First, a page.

Latest Cassidy Study on Stroke Risk Published
The latest study to investigate whether a unique association between chiropractic manipulation and risk of cervical artery dissection / stroke exists has yielded similar encouraging findings, with the authors noting "no excess risk of carotid artery stroke after chiropractic care" and no significant risk difference between patients receiving care from a DC or a primary care medical provider.
Spiritual Initiation: Opening Your Higher Healing Abilities
People drawn to the field of acupuncture and Oriental Medicine tend to be those who march to the beat of a different drummer.
The Acupuncture Channel System (Part 2)
The primary channels (main channels) are introduced in chapter 10 of the Ling Shu, these channels are referenced in many chapters throughout the Su Wen and the Ling Shu. The primary channels have become the main channel system used in TCM.
House Calls With Dad
My father was a chiropractor and he did house calls. On Wednesday nights, while my mother attended the weekly women's meeting at the Odd Fellows and Rebekahs hall in our small town, dad loaded up the portable adjusting table, fired up the Pontiac and drove off to treat a few patients in their homes. I went with him.
Reader Beware: Consider the Source
The aftermath of last year's presidential elections brought a running conversation on the role played by "fake news" that was largely presented via social media.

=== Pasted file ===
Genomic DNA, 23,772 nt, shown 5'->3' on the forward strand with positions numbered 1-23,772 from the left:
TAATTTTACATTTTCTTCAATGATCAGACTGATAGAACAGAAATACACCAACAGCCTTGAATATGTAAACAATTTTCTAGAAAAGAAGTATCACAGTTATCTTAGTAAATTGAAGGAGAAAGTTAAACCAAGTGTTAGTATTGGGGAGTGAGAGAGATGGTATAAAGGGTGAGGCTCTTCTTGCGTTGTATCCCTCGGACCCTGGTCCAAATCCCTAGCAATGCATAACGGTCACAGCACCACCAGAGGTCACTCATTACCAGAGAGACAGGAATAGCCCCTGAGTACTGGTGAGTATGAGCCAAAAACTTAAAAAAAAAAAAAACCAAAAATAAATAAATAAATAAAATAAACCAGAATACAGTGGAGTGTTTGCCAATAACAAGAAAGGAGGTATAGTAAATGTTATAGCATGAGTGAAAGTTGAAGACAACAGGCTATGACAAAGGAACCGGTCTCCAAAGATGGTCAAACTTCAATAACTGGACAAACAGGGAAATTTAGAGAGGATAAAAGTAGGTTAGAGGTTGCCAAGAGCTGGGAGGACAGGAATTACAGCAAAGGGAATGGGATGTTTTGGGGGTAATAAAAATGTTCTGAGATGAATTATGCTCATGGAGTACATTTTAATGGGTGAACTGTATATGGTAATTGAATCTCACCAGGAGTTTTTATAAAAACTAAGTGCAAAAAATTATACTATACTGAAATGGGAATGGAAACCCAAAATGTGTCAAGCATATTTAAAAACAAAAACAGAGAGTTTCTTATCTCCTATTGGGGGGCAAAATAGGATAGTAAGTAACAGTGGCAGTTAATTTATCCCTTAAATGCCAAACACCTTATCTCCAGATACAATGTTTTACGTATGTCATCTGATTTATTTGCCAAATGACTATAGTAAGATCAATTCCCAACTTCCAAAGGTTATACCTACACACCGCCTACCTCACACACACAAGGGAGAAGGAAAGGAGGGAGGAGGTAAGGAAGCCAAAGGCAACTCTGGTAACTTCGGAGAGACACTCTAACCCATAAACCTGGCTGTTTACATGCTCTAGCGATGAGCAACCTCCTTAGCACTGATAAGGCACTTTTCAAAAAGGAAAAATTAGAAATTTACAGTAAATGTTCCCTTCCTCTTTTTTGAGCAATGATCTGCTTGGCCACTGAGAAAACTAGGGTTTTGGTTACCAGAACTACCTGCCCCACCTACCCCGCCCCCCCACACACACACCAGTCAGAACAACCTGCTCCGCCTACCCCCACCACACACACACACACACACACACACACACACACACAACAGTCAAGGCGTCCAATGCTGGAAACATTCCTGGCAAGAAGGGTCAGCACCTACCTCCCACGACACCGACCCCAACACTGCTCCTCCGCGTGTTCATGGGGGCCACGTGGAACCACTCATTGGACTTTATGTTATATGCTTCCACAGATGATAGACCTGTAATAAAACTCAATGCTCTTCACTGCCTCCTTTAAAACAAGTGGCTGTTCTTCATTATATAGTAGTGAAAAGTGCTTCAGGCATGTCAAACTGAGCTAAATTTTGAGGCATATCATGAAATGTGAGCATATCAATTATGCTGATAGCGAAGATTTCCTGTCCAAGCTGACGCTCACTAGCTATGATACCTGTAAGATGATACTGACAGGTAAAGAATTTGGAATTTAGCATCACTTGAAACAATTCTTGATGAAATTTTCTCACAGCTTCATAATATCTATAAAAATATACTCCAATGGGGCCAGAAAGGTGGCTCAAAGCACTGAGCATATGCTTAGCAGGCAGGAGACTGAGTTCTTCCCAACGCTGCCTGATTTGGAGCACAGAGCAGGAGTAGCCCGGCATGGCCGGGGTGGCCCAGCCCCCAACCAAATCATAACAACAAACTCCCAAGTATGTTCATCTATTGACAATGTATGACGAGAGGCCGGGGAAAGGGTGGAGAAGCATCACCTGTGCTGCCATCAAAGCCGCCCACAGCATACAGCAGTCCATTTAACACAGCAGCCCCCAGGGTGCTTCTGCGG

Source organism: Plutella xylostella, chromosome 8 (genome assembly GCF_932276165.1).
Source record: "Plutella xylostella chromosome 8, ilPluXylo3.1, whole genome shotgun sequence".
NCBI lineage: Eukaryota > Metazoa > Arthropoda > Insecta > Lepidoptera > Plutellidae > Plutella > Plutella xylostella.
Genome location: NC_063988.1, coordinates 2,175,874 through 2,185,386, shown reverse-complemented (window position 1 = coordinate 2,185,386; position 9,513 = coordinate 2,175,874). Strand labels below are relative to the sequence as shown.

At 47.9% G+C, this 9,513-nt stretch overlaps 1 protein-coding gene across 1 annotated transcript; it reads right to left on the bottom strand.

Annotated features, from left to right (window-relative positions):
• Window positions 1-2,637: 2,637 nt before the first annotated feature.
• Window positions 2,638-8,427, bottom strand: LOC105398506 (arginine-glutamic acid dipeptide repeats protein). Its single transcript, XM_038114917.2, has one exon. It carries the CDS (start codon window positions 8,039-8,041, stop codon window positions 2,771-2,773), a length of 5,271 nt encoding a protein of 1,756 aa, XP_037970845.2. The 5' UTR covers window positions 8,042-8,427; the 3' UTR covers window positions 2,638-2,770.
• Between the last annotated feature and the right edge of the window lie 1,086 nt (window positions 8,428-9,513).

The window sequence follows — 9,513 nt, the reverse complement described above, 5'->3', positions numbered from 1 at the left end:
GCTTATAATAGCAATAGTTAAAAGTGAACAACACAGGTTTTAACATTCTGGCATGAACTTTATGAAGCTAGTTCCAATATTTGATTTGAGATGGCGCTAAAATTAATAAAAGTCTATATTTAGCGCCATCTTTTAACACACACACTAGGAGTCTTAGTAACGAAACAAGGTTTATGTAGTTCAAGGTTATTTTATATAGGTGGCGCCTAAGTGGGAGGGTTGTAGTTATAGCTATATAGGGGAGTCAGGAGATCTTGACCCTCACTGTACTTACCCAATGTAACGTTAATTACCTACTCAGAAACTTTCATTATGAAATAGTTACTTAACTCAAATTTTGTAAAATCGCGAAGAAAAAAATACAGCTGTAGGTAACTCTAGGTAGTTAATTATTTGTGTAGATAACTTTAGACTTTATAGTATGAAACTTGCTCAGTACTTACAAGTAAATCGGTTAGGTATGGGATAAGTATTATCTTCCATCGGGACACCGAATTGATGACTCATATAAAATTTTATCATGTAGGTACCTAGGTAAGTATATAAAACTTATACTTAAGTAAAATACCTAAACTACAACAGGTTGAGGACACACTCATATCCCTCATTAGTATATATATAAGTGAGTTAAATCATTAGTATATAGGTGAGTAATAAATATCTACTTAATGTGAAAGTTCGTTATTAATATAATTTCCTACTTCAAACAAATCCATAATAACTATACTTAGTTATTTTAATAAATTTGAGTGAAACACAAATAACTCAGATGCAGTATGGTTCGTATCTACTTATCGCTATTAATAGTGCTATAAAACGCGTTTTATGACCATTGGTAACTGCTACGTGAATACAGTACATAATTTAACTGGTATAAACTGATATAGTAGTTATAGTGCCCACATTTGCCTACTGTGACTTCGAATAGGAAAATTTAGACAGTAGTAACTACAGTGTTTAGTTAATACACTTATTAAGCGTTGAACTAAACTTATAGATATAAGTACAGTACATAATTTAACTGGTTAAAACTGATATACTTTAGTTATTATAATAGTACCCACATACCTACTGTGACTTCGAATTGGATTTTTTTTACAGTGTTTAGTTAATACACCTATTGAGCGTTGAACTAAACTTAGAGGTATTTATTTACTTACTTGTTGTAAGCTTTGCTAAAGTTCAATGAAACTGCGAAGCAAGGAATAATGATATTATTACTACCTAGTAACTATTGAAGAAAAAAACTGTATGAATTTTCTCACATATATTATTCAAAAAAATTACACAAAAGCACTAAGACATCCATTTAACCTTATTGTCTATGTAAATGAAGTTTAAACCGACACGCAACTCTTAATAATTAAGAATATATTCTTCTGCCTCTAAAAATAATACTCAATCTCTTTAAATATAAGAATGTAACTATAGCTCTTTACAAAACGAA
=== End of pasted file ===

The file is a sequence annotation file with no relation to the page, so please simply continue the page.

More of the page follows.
Chiropractic in Texas Is Under Attack
The profession of chiropractic faces an unprecedented challenge in Texas, an attack that is more aggressive, sustained and dangerous than anything previously seen. The medical lobby has launched a coordinated, multi-front assault.
Waist Circumference: A Conversation Starter
New estimates suggest more than two-thirds of Americans are either overweight or obese. The medical significance of this statistic is astounding.
News in Brief
The American Association of Acupuncture and Oriental Medicine (AAAOM) board members recently met with the Korean Customs Service, which is similar to the FDA, to discuss herbal safety and importation issues.
A Brief History of Acupuncture and Oriental Medicine Doctoral Programs
A doctorate in acupuncture and Oriental medicine has been a goal of the profession since its beginnings in the late 1970s. At that time, however, the maturity of the educational institutions and the regulatory environment made it a goal with only a distant completion date.
4 Things Every DC Should Know About Levels of Care & Prevention
As health practitioners, we help people with their health problems and assist them with health promotion and disease prevention.
Near-Infrared Therapy for Diabetic Neuropathy